Trojan Horse: The Moral Panic, Terror and Muslims in Birmingham

19/05/2014 14:37 BST | Updated 16/07/2014 10:59 BST

For the past couple of months, many of us will have been reading, watching and listening to an array of allegations and stories that appear to show Britain is witnessing the beginning of a new Shariah state. Indeed, the news is that local schools in Birmingham are being infiltrated by hard-line 'Islamist' fanatics, the Mayor of Tower Hamlets, is clandestinely throwing funds to the South Asian community and Muslim organisations and societies are forcing apartheid forms of segregation between Males and Females. More recently, the Sun newspaper revealed that Pizza Express was holding a 'Halal Secret'. So with 'Halal Meat' on the menu and dangerous 'Islamist' extremists plotting to takeover schools in Birmingham, the question is: 'Has Britain become a safe haven for extremists?' Or is there some evidence to suggest that these stories linking Muslims with acts of terrorism in local schools could actually be fuelling further suspicion and thus risk damaging the UK Governments vision for community cohesion, in places like Birmingham.

At the moment, we are currently awaiting the findings from a number of separate investigations into the 'Trojan Horse' plot, which all aim to give us the key detail and content around the allegations. However, some of the findings have already been 'leaked' and been tainted by reports that the investigations were prejudicial and biased. For example, one of the governors at the school involved in the 'Trojan Horse' plot has spoken about how inspectors had a 'narrow agenda'. Indeed, the Park View Education Trust who are at the centre of the allegations have also stated that: "We do not know where the 'leaks' and 'briefings' around these inspections are coming from" but did acknowledge that they had undermined the 'credibility' of the investigations. Moreover, we have recently heard of further 'leaked' report's that in at least one of the investigations there was no credible evidence of an alleged 'terrorist' plot by Muslim hardliners.

I have already argued here previously, that Muslims in Birmingham feel like a 'suspect' community and also believe that a number of problematic associations and links that are emerging from this case raise serious doubts about the whole process into 'Trojan Horse'. Firstly, there is as noted above, a number of serious allegations made around the Ofsted report by governors within the schools who have argued that inspectors were not truly independent. Secondly, there are serious issues around the Education Secretary's decision making process, after appointing a former head of counter-terrorism, namely, Peter Clarke to spearhead one part of the investigation. The Chief Constable of West Midlands Police, Chris Sims has also expressed his frustration at the news of the appointment. He stated that: "Peter Clarke has many qualities but people will inevitably draw unwarranted conclusions from his former role as National Co-ordinator for Counter Terrorism."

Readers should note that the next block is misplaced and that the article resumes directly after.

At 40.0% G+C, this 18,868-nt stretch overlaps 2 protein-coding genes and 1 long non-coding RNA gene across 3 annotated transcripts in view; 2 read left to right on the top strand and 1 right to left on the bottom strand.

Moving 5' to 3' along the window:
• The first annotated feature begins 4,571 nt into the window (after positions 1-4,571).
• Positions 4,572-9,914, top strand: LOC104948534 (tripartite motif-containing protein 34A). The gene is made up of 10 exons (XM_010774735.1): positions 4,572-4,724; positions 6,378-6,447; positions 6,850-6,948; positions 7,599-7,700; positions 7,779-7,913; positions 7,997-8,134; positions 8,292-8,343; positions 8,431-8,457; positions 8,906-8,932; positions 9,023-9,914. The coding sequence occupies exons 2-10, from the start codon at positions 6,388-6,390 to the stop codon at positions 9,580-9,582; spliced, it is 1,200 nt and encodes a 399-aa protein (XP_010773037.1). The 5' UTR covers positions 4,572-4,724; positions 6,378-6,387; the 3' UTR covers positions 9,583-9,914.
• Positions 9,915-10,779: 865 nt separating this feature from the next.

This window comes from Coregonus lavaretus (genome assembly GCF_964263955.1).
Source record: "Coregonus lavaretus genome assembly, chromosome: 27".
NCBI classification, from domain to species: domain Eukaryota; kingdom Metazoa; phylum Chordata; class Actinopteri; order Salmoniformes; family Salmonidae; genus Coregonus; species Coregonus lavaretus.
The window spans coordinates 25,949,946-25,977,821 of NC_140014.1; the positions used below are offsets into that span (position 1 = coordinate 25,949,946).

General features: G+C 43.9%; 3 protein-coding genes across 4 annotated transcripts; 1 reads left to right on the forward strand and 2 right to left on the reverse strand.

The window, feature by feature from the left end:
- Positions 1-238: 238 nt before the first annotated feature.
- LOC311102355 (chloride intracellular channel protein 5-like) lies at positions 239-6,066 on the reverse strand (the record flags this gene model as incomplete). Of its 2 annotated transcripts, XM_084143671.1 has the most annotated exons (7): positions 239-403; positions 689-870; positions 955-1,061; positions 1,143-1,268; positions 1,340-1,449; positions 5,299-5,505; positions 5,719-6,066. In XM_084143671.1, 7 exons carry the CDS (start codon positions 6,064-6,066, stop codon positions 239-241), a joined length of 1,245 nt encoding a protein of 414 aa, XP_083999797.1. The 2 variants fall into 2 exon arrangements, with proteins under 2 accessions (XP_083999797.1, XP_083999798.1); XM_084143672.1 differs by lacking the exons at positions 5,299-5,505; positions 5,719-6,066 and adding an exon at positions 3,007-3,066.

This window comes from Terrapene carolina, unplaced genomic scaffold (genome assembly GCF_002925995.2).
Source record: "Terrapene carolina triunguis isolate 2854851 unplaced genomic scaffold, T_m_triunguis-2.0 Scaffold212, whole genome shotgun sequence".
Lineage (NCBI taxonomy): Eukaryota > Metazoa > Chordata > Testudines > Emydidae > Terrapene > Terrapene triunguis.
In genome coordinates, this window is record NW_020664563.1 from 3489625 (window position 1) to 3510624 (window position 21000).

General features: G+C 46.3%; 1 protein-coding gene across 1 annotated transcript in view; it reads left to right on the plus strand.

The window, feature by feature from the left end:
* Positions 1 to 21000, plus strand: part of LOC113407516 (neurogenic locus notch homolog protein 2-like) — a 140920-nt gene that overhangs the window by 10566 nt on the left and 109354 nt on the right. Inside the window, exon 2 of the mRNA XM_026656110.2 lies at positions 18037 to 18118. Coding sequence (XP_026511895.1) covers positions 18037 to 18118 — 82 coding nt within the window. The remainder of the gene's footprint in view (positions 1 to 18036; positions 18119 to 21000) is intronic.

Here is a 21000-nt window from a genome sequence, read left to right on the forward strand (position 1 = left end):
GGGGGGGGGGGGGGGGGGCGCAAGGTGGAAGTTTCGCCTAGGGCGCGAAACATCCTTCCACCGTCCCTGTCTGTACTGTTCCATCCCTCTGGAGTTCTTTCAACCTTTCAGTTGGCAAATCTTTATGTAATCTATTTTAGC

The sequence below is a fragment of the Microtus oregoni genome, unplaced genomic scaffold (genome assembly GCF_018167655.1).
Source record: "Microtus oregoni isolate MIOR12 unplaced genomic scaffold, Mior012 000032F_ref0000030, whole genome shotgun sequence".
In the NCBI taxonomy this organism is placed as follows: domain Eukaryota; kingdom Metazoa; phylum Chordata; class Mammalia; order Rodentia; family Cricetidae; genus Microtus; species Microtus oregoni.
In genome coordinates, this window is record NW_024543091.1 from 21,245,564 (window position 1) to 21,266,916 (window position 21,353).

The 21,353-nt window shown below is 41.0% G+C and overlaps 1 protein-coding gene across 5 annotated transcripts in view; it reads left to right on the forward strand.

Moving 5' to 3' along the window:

Indeed, by appointing someone with a terrorism background, this will only fuel further speculation and reinforce the notion of Muslims in Birmingham feeling like they are under official suspicion. The city council's leader, Sir Albert Bore, has stated that: "He [Mr Clarke] will have to build relationship with the community, the community of Birmingham, the Muslim community of Birmingham." And then of course there are serious questions about the neoconservative links between organisations such as the Henry Jackson Society and the Education Secretary. The organisation which aims to shed light on how we tackle extremism has been tainted by allegations from Muslim communities who have argued that it has an anti-Muslim narrative at its core. Indeed, former people from within the organisation have expressed the view that the organisation has "an abrasively right-wing forum with an anti-Muslim tinge".

In trying to decipher some normality from this complicated web of allegations, there are a number of serious implications for community cohesion in Birmingham. Clearly, there are questions about the investigations and why it appears that educational standards seem to be overlooked. Birmingham is a vibrant and multicultural city and it is important that any allegations about a plot to take over schools are taken seriously. However, this must be fair, balanced and proportionate, otherwise we risk damaging community cohesion in Birmingham and fuelling the notion of Muslims being under official suspicion. We know that public perception can often be influenced by media portrayal and news stories that often can create a sense of moral panic and hysteria which risks further alienating and marginalizing Muslim communities.

You can read about Imran Awans research in his new Book: 'Extremism, Counter-Terrorism and Policing' published by Ashgate (2013)